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A long essay with little original thinking

I had high desires for this book. There are some true nuggets of info / perspective on the topic of hyperspecialisation and range but most of the book is bloated with long drawn out case studies and stories that (I feel) take up a large majority of the content. I blame editors for not encouraging their authors to adopt brevity where it helps them to make a point more saliently. I lost the train of thought so often and really found it hard to persevere at times. He seems to be constantly making the case for the books premise which many of us would have likely accepted (or self identified with) from the title, and why ( I presume he got the book deal in the first place). I was vested in it as I wanted more substance on the topic and new thinking, not a collection of case studies.

In the conclusion he talks about a “one sentence answer”, and whilst I don’t think the book should be reduced to this, it definitely could have been far punchier. I’d happily buy an abridged version with the the key concepts and tenants elucidated without the fat.

It’s an essay at best, drawn out beyond what is necessary.

Sorry.

1 person found this helpful

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  • Panashe
  • 08-07-19

Hopeful message for the late bloomers

Great book with some fascinating insights about the benefits of experimenting with different fields. A lot of the content is covered in other books but it comes together nicely in Range.

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  • Sachin Narayanan
  • 10-04-22

excellent read

innovation and discovery happens at the edges of specialization, where the people are able to establish the interface and see through horizontally. priceless.

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  • malak
  • 23-02-22

Brilliant! A must read!

In a world filled with people obsessing over a head start, this book teaches us the value of slowing down, diversifying, experimenting and coming out on top. I highly recommend !

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  • Michael
  • 04-09-21

Something you should read

There's a whole industry related to hyper specialisation and a big focus on it.
People like Tiger Woods who were groomed from a very young age to do nothing else but play Golf.

But this book advocates for the majority of people who, like myself, try many things before finding what they are good at.

The main points are that finding the right fit matters more than a head start.
That having skills in multiple areas can be very useful.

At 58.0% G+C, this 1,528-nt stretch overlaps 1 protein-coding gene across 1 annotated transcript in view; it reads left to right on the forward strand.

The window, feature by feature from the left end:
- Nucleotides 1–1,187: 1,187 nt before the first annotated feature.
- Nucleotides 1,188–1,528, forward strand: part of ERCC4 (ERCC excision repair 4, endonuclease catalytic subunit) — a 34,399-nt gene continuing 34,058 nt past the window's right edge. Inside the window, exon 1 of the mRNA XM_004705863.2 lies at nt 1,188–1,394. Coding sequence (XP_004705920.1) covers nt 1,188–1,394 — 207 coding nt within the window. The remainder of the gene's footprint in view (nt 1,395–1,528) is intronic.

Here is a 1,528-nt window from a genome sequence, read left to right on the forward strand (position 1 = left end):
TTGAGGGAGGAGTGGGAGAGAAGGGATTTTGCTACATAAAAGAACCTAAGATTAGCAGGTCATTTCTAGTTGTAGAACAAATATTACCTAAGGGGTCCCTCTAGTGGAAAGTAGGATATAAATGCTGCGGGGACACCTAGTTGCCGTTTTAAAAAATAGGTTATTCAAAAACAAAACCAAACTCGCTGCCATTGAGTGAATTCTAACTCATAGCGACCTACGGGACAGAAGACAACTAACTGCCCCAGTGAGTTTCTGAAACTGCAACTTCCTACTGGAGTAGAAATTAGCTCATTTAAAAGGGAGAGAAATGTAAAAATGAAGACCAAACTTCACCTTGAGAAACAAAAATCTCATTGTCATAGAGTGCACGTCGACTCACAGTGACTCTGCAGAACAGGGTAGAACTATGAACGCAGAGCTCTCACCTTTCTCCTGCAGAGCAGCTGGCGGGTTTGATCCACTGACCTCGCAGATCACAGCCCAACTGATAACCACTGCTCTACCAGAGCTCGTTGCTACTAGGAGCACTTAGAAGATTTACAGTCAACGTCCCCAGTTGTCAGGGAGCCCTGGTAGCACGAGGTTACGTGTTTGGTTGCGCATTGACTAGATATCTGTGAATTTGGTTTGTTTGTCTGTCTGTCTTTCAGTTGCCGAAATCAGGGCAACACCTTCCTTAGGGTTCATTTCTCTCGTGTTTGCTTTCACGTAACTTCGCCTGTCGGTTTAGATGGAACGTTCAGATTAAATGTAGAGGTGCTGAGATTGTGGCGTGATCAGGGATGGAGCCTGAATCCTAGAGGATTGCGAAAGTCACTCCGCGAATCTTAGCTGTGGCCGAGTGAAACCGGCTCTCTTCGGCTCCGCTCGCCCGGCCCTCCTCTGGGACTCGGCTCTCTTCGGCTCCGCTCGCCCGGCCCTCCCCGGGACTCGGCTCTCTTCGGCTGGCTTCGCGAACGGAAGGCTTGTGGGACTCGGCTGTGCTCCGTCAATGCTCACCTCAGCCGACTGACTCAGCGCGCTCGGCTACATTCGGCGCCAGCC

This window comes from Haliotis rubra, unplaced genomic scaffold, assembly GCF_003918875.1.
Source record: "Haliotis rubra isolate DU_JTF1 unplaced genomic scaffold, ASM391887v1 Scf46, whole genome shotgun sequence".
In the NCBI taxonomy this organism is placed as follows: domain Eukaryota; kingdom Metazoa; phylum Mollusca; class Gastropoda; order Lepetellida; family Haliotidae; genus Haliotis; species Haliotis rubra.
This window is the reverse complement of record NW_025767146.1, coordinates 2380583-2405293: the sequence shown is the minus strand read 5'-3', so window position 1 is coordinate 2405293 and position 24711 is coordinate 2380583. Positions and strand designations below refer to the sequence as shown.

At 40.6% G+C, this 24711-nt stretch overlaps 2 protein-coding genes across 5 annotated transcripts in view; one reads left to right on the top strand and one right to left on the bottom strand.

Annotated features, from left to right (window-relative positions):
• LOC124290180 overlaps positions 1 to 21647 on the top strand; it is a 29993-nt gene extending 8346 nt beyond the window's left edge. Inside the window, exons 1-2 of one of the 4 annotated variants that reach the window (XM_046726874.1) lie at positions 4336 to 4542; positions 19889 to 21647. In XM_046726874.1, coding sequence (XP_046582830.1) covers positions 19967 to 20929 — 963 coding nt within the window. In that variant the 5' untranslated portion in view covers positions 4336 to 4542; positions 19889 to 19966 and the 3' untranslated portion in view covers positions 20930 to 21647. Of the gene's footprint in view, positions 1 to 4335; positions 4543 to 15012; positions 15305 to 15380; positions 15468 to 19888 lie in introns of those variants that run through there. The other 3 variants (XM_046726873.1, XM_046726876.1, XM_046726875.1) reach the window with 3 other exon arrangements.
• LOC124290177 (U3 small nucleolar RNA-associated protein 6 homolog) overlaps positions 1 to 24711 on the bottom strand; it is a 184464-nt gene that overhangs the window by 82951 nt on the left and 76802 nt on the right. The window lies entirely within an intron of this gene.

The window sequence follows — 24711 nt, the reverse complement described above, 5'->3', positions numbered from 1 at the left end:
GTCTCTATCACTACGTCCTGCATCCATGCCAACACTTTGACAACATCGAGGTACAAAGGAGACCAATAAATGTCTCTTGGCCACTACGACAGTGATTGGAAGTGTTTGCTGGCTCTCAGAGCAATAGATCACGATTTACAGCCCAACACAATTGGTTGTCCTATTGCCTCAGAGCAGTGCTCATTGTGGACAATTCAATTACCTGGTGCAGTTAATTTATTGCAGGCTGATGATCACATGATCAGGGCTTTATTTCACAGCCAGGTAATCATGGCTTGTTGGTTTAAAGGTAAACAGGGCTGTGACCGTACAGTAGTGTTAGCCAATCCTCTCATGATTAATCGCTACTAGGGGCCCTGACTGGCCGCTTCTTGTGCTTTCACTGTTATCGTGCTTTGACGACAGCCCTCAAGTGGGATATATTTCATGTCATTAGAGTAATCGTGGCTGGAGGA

That understanding and using lots of different mental models and analogies is powerful for creativity.
The author pulls in work from the book Superforecasting which shows how generalists regularly outperform specialists at forecasting the future but often still need the advice from specialists.
Actually the best option is when generalists and specialists work together.
There's also pokymaths. People who specialise in a particular area but also have a lot of general knowledge in a lot of different fields.

This book resonated with me. I followed a route of lots of experimentation. Got my pilots licence before I could drive. Did everything from choir and dance to Tae Kwon do and army cadets. I did 3D animation and competed in the RoboCup challenge. Thought I'd go into Uni doing robotics but now I am a web developer who creates stock footage and helps run an activist movement around transitioning to a Post Scarcity Society.

Web development is my specialisation but I'm still trying to create startup companies and want to write a SciFi novel.

So yeah I resonate with this book.

Given what I've heard, being someone with range is the standard. So you likely resonate with it too.

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  • Alette Liz Williams
  • 13-06-21

Everyone should experience this book

I loved this. I'm relieved because of it. I would share this with everyone I know.

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  • Sam Dakum
  • 02-06-21

Great Book

This is a book that is packed with lessons and many life examples. As a generalist myself, I found the lessons quite eye opening. I would love to listen to it again as I am sure I missed some parts of it. One thing I've learnt is that we over hype specialization without looking at what it took the person to be successful and that people that have Range tend bring to the table what specialists fail to see. There should not be an overbearing concentration on specialization or getting a head start. People can get to their peak and have impact without having an early start.

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  • Satria S.
  • 07-03-21

Brilliant!

I highly recommend this book. It is now in my top 10 recommended books of all time!

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  • Ashlea
  • 16-02-21

Fantastic...

just read it... it will expand narrow views on what it takes to be successful!

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  • RMR
  • 10-02-21

Necessary for anyone with ambition or self doubt

I loved the variety of case studies and was surprised by the number of people I thought were specialists who I now know we're generalists.

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  • Wayne Phillips
  • 31-01-21

Life changing and life affirming

This books helped me at a period in life where I left my career comfort zone and decided to Explore a carrier in a new domain. Ive been successful as a Special but at peace with adding Range so late in life, so keep growing and be more diverse and hopefully innovate